The importance of pressure management for SCI clients
- Normally, the level of applied pressure needed to cause a pressure injury is acutely painful. Clients with SCI are at greater risk of developing pressure areas because altered or absent sensation compromises this pain warning. In addition, cognitive impairment may compromise appropriate responses to pain and to situations of high pressure injury risk, such as equipment failure.
- Clients with SCI have neurologically impaired skin such as changes underlying soft tissue vascularity, oxygenation and composition, including collagen synthesis and degradation.1
- Muscular atrophy of the lower limbs results in a reduced soft tissue bulk available to support body weight and increase localised pressure around the protruding bony prominences.2
- Co-morbidities such as brain injury or hypotension further increase the risk of pressure injury.3
- Pressure injuries can occur quickly (in less than an hour), with potentially severe consequences for the client. It is much better to prevent a pressure problem than to manage it surgically or with extended bed rest. Even a relatively minor pressure injury can require weeks of bed rest.
- Once the skin is damaged, the prevention of a pressure injury is more difficult.4Following a severe pressure injury it is unlikely that the tissue will completely recover to the pre-injury state, and the inherent risk of future injury typically increases.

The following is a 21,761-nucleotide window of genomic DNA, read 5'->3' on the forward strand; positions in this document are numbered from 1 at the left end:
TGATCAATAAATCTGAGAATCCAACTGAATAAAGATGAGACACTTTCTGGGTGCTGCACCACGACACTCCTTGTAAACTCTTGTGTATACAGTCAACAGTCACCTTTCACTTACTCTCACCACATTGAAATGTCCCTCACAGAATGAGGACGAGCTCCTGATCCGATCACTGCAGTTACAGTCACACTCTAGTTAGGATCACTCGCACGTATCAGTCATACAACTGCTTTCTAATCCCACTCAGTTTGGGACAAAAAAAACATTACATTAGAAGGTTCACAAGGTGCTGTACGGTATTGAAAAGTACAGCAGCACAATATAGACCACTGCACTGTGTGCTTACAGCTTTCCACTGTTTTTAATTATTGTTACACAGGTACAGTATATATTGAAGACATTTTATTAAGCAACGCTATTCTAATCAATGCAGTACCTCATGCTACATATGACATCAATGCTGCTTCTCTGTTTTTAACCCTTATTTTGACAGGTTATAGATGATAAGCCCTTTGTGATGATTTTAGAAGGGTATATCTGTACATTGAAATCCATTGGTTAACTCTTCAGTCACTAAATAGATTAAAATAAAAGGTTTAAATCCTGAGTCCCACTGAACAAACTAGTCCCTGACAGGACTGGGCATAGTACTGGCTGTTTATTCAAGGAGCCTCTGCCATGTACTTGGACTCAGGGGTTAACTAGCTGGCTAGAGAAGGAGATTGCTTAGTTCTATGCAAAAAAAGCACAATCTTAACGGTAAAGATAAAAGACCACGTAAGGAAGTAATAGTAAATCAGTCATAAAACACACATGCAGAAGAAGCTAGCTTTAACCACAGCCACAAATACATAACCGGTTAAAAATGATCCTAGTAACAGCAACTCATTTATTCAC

What to do if the client has pressure injury located on a seating surface
When a client presents with a pressure injury it is important to respond in a considered and appropriate manner, to ensure the client receives the most appropriate care and advice and limits the damage to tissue beyond its current state. Some strategies which may be relevant include:
- Avoiding positioning or sitting directly on a pressure injury wound. Pending on the individual’s factors, bedrest may be required.
- Investigating the cause and contributing factors of the pressure injury and reducing or eliminating these if possible.
- Monitoring any factors that may lead to a progression of the wound area.
- Assessing and reviewing all current support surfaces such as wheelchair, mattress, commode seat, vehicle seat and other seating that may be used.
- Once a wound is healed, apply a seating protocol to increase sitting duration gradually; skin should be checked after a sitting session to note any skin marking and before the next session to ensure that any marking previously seen has resolved. The protocol should be tailored to the individual context, such as wound location and history, care hours, pressure management strategies being implemented, capacity to perform regular weight-shift during each sitting period.
- Stover SL, Gay RD, Koopman W, Sahgal V, Gale LL. Dermal fibrosis in spinal cord injury patients. A scleroderma variant? Arthritis Rheum 1980;23:1312–17.
- Linder-Ganz E, Gefen A. Stress analysis coupled with damage laws to determine biomechanical risk factors for deep tissue injury during sitting. J Biomech Eng [Internet]. Jan 2009 [cited October 2015];131(1):011003. Available from: http://www.ncbi.nlm.nih.gov/pubmed/19045919 DOI: 10.1115/1.3005195.
- Wilczweski et al. Risk factors associated with pressure ulcer development in critically ill traumatic spinal cord injury patients. Journal of Trauma Nursing. 2012;19(1):5-10. Available from https://www.researchgate.net/publication/221893436_Risk_factors_associated_with_pressure_ulcer_development_in_critically_ill_traumatic_spinal_cord_injury_patients DOI: 10.1097/JTN.0b013e31823a4528
- Fries, J. M. (2005) 'Critical rehabilitation of the patient with spinal cord injury', Critical Care Nursing Quarterly, 28(2), pp. 179-87